A post shared by Aquis Gold Coast Titans (@gctitans) on

 

There are others who have been unsure of their public profile or who have come from other clubs and taken time to embrace the community ethos that the club promotes but have since gone on to be active in their respective communities.

"A lot of players might come across as being a little bit aloof or unsure of people when it's just a matter of explaining them what we're doing and the reasons for doing it," Cohen explains.

"Nate's inherently always had a willingness to help people but when he got to the Titans we really needed to spend some time working with him as to what that was and how he wanted to help which was with the RSPCA and working with animals.

"'Birdy' (Greg Bird) was the same. He had his fair share of things that he'd been through that he hadn't quite let go of so for him to get to the stage where he was helping to coach our 16s and 18s sides was a long way from the person that first walked through the door.

"Players can come to a new club and they've been through something or something has gone wrong and be a bit scared of what's going to happen next.

"Between Jen Cross, Pete Smith and I and Neil (Henry) and the coaching staff we need to get to the bottom of what that is and how we can set them on the right way.

"You don't realise until they're gone that hopefully you've moulded them into something that they can be really proud of themselves."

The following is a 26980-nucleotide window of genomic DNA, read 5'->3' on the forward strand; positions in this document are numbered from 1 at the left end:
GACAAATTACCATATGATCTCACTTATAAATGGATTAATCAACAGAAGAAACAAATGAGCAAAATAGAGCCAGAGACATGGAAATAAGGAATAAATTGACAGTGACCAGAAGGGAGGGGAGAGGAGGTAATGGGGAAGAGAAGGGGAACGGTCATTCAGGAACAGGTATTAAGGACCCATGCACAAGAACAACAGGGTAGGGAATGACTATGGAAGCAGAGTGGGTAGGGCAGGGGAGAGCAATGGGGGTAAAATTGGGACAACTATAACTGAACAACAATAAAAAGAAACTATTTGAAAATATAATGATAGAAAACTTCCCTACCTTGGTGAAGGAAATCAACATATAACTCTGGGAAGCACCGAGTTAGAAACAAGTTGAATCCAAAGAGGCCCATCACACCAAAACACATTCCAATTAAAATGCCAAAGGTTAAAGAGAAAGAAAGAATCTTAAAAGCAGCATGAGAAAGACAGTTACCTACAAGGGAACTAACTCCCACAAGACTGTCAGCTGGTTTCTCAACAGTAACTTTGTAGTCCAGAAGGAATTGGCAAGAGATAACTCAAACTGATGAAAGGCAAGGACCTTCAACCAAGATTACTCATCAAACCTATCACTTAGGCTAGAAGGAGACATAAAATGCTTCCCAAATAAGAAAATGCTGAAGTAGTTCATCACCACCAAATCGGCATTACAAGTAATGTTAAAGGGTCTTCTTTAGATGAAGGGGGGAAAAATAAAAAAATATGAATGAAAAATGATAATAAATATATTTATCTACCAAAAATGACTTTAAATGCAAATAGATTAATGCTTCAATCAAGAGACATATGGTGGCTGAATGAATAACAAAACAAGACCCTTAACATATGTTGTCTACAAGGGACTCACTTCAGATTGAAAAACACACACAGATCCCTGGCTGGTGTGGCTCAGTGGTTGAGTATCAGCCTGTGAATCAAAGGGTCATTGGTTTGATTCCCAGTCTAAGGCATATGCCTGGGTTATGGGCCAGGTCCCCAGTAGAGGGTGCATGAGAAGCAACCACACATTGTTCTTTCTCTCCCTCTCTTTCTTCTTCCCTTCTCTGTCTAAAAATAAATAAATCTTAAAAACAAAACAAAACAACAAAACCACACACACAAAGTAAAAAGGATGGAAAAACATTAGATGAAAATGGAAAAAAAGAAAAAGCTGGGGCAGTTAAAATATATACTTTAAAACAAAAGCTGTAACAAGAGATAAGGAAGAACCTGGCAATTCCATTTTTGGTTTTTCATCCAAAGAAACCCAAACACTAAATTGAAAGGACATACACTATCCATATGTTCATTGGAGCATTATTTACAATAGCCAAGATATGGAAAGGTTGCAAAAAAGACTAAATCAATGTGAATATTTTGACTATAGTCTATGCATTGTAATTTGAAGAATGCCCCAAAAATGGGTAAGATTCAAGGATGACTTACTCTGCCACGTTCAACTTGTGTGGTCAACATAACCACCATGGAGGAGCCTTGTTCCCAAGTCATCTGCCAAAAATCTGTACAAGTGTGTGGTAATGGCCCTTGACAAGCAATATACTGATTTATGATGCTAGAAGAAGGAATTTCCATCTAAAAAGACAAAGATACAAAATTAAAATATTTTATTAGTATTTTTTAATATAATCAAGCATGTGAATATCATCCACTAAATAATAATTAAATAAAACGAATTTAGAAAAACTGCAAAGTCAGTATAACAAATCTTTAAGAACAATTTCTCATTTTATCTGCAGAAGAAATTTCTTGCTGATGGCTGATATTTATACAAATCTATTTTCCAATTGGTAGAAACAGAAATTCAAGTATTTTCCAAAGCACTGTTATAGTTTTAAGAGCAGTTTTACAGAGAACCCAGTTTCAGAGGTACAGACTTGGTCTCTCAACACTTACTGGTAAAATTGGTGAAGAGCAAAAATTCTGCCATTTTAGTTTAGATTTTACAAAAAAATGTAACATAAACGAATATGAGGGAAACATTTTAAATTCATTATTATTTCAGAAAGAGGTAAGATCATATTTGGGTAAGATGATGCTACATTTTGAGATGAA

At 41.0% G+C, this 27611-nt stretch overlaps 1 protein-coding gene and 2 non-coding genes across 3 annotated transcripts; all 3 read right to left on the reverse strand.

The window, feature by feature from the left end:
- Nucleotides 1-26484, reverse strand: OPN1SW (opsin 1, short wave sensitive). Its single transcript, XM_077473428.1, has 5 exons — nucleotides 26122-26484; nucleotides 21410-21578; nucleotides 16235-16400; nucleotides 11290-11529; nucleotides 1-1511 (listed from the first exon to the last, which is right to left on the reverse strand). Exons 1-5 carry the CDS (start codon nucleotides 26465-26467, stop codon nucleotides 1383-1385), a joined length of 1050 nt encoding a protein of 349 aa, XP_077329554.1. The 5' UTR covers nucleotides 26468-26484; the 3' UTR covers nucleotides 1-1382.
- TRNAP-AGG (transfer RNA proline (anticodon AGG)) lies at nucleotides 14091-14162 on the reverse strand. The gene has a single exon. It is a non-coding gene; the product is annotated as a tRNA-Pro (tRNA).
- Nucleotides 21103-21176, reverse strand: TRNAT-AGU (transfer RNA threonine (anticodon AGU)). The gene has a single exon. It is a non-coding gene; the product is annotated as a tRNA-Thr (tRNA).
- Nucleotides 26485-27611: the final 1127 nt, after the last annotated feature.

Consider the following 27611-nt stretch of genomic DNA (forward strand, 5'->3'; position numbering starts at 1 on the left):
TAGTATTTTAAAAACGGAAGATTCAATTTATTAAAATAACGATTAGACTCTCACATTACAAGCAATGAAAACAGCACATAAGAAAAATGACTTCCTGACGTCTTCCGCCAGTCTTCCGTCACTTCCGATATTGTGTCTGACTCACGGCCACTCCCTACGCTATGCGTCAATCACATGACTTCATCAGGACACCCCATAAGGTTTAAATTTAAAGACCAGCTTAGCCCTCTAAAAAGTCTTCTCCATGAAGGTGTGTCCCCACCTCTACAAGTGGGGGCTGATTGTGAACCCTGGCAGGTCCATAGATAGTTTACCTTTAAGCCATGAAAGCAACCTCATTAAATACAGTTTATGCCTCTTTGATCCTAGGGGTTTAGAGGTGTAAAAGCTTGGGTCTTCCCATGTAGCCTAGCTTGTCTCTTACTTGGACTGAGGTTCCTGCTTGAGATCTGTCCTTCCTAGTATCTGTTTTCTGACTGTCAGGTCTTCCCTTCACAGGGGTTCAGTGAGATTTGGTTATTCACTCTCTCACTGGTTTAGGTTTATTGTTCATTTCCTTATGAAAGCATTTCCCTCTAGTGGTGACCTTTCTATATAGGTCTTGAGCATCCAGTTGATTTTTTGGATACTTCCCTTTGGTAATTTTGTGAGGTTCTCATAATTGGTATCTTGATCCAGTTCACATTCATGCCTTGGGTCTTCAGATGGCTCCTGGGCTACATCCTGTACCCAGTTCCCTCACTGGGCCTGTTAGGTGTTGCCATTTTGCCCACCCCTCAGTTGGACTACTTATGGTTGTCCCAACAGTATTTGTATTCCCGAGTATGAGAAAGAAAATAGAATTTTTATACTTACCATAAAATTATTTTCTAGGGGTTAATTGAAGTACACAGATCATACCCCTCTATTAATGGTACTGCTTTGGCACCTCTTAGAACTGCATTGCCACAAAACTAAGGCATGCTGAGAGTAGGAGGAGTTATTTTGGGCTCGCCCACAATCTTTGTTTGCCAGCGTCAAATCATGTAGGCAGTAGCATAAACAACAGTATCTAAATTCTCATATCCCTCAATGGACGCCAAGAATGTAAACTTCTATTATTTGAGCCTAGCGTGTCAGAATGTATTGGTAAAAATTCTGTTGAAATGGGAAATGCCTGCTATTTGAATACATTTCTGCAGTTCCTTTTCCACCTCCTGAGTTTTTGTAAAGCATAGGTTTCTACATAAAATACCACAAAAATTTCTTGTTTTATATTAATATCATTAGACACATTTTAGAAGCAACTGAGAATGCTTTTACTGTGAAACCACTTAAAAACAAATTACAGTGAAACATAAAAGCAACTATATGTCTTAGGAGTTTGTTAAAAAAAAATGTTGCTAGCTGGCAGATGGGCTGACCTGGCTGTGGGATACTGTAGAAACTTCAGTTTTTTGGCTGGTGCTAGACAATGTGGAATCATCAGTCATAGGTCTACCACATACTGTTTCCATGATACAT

Current captain and Gold Coast junior Ryan James has understood from his first day as a Titan the importance of connecting with the community but he says that Cohen deserves much of the credit for what the club has been able to achieve over the past 10 years.

"She's probably the most important person in the club," James told NRL.com.

"All the players respect her because she has always been flexible and understanding so even if we can't make something at a certain time she'll change it so we can get out and do the community work.

"Because of Renee the Titans have built this great rapport within the community over the last 11 years.

"I honestly think Renee could run the club. Everyone loves her. If she rang me and asked me to do something I'd do it.

"She's extremely selfless, she always puts everyone else first and we're extremely lucky to have her.

"If she left tomorrow we'd crumble."

Two weeks after she began her role as a development officer in 2004 the Bulldogs scandal in Coffs Harbour broke but having seen the game and the club cop its share of black eyes since, Cohen knows the inherent good that is to be found within rugby league people.

"If a junior league person says to you that they're going to cook a barbecue for whatever it is you're doing, they'll be there," she says.

"They'll be there early, they'll have it sorted; you won't have a second thought of it not being done.

"I don't know whether it's because of the way the game is played but it's very much one-in all-in. If something has gone wrong with someone at a junior league club, all the other junior league clubs pitch in to help that person.

"Some of the players have had pretty tough upbringings. Some of them come from backgrounds that makes you wonder how they've got to where they are now and because of that when you take them somewhere with kids less fortunate they are straight in there.

"There are certain things that you can't teach people and I find rugby league people inherently seem to have that way of understanding people than perhaps some other codes.

"And once they trust you, rugby league people are extremely loyal."